A writer whose books explore the sweetness of mutilation, the beauty of violence and the eroticism of school shootings has found an unlikely home at the corporate-owned publishing powerhouse HarperCollins. Until now, Dennis Cooper, nothing if not a cult icon, has only ever published with independent presses; last week, he left his longtime publisher, Grove/Atlantic, and signed a three-book contract with Harper Perennial, an imprint at HarperCollins that specializes in paperback originals and literary reprints.
Mr. Cooper is a guy who couldn’t get interviews with Marilyn Manson and Trent Reznor when he worked at Spin because they both thought the things he wrote about were too weird. Why is a major conglomerate willing to come anywhere near him, let alone put him under contract for a book of short stories, an essay collection and a novel that he has not even begun writing?
Mr. Cooper’s agent, Ira Silverberg of Sterling Lord, is optimistic about the deal, if not a little puzzled by the fact that it happened.
“I’m very, very protective of Dennis, and the whole idea of sending him to this big house was a little bit scary,” he said on Monday. And yet, the big house wanted to publish him, while Grove/Atlantic—once home to the Beats, the French avant-garde, as well as radically experimental New York writers like Kathy Acker and Robert Coover—did not.
As of last year, Grove/Atlantic had published seven of Mr. Cooper’s novels and one collection of his poetry. The first of those novels came out in 1990, while Grove was under the stewardship of publisher Aaron Asher. At that time, Mr. Cooper was already a star in the New York art world and a favorite on college campuses, and Mr. Asher published him with great enthusiasm.
But late last year, when Mr. Silverberg went to Grove’s current publisher, Morgan Entrekin—who bought the company in 1991—with a book of short stories called Ugly Man that Mr. Cooper was ready to publish, Mr. Entrekin said he wasn’t interested unless the collection came bundled with a proposal for a novel. Mr. Cooper didn’t want to do that—he hadn’t yet figured out what his next novel would be about—so he walked away.
Leaving his longtime publisher was something Mr. Cooper had been thinking about for a while anyway, and he has written frequently about his turbulent breakup with Grove on his blog.
“The thing is that the writing has been on the wall with Grove Press for a while now, so although I’m very sad about getting the heave-ho, it’s not a shock,” Mr. Cooper wrote in January. “The head of Grove Press does not like my work much at all. He only really kept publishing me because my work is connected to Grove’s history, and he wanted to maintain that image of the press.”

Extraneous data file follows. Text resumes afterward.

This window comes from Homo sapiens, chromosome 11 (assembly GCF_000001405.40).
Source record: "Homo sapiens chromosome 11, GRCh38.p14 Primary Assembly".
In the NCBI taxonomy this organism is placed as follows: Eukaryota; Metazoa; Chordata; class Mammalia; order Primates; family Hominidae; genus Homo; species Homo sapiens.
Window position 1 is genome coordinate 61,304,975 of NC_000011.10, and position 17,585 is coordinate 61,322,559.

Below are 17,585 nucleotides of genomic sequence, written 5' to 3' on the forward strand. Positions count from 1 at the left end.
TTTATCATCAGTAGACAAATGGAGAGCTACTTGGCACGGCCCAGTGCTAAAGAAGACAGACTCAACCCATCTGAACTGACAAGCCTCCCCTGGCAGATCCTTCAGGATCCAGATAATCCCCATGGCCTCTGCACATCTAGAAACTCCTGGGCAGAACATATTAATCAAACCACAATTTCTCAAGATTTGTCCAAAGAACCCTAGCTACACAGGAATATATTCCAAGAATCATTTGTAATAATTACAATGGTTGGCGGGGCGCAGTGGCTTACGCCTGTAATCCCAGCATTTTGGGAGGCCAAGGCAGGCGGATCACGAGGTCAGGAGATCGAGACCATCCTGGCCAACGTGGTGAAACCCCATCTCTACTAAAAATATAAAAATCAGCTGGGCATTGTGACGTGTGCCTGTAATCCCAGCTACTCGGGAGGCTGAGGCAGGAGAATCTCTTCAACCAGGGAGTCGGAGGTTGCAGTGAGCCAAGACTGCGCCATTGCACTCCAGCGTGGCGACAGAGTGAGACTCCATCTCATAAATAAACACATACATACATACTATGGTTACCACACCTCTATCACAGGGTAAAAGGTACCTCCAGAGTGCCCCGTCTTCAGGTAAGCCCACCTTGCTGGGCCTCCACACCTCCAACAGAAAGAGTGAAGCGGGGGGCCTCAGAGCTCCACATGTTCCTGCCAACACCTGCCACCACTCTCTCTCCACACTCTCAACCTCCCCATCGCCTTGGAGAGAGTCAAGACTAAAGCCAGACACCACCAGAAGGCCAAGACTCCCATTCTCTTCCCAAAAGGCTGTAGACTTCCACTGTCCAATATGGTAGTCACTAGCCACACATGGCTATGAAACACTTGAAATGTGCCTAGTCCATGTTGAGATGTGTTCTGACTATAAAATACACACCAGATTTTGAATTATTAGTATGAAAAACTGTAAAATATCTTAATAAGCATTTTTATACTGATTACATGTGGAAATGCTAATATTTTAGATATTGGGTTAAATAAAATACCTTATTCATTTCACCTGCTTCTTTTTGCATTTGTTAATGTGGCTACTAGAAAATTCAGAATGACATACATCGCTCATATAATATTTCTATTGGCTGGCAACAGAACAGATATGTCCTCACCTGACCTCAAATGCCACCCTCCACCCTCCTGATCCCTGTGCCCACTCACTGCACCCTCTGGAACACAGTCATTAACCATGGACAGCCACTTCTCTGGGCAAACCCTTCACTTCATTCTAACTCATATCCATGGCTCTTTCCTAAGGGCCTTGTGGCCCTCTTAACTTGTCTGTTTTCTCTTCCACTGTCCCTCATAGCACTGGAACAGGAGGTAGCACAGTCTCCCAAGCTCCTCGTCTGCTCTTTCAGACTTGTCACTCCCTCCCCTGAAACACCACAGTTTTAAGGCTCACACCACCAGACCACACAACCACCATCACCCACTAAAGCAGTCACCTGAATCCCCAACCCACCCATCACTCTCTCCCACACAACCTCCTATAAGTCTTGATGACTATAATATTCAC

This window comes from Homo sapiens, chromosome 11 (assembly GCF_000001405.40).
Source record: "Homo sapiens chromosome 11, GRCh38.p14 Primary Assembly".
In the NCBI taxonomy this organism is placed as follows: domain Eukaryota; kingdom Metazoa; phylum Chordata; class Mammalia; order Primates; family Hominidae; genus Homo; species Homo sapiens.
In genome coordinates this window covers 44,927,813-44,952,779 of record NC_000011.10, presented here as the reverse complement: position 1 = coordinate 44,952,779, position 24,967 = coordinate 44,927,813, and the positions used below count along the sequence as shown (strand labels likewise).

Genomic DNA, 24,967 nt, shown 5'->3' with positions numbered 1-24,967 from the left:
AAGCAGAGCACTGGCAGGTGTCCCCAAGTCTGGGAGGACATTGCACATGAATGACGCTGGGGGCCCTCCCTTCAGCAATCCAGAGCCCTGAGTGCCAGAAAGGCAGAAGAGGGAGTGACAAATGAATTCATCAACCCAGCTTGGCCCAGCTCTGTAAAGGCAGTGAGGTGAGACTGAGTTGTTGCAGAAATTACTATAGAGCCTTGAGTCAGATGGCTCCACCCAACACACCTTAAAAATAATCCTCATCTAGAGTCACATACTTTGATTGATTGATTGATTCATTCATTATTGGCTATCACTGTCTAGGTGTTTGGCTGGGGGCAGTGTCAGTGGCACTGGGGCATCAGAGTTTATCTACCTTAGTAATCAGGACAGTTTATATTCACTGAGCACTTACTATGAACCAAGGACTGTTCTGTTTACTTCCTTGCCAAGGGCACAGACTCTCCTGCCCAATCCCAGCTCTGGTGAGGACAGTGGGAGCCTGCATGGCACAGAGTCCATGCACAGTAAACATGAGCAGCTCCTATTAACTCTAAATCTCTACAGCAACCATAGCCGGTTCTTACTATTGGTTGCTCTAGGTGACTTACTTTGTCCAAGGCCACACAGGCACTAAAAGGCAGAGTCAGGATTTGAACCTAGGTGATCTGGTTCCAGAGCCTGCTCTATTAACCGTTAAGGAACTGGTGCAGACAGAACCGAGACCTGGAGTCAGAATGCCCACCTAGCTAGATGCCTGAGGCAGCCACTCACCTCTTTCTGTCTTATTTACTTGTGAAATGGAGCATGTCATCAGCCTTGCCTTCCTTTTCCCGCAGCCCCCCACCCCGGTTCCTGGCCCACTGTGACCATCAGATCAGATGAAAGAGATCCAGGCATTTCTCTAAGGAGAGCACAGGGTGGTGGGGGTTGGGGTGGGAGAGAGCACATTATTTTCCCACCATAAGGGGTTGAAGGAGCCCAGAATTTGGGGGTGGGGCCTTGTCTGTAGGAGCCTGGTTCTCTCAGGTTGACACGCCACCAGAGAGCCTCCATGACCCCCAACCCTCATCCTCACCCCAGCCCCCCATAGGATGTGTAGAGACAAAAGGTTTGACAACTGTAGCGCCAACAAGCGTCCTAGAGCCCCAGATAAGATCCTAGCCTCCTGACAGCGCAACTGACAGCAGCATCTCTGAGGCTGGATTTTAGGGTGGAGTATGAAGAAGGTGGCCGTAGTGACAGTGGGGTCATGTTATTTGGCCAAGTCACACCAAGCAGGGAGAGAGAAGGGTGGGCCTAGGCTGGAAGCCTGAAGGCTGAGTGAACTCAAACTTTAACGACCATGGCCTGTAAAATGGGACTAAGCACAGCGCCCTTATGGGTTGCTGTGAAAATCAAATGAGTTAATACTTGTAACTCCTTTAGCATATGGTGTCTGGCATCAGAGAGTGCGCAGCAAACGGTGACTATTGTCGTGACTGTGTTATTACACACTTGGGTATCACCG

(Mr. Entrekin could not be reached for comment because he was traveling.)
With his bags all packed, Mr. Cooper just needed somewhere to take them. As luck would have it, one of the people reading his blog was Tony O’Neill, a novelist who had just placed a book at Harper Perennial and was working with a young editor there named Michael Signorelli, whom he liked and recommended. Mr. Cooper mentioned Mr. Signorelli to Mr. Silverberg, who was skeptical at first. “I was kind of like, you’re kidding—Dennis at Harper!?” he said. But when he learned that Harper Perennial publisher Carrie Kania had been a devout reader of Mr. Cooper in college, and that Mr. Signorelli was genuinely interested in working with him, Mr. Silverberg ditched his reservations.
After working as Ms. Kania’s assistant, Mr. Signorelli, just 24 years old, was made an assistant editor two months ago. He is “shocked” and “very excited,” he said, to be editing Mr. Cooper, who, at 55, has already served a full term as an icon of outsider literature. Mr. Silverberg is interpreting Mr. Signorelli’s enthusiasm for Mr. Cooper’s work as a sign that a new generation of college-age Cooper fans might be ripe for recruitment.
The fact that Harper Perennial is a major rather than an independent shop does not bother Mr. Silverberg, who has been a champion of small-press publishing ever since 1985, when he took his first job in the book business as—wait for it—a publicist at the Grove Press. As it happened, Mr. Silverberg said, it was he who brought Mr. Cooper over to Grove in the first place.
“[Harper Perennial is] doing what a lot of us used to think the smaller and independent presses were meant to do, but they’re doing it with a lot more muscle,” Mr. Silverberg said. “It’s kind of the new version of this old-school hipster publishing, happening within a major conglomerate.”
Mr. Cooper doesn’t have any qualms about leaving an indie for a major, either.
“If Sonic Youth did it, I figure I could do it!” he said, referring to when the avant-garde rock band signed to David Geffen’s record company in 1990. “They used their power effectively.”
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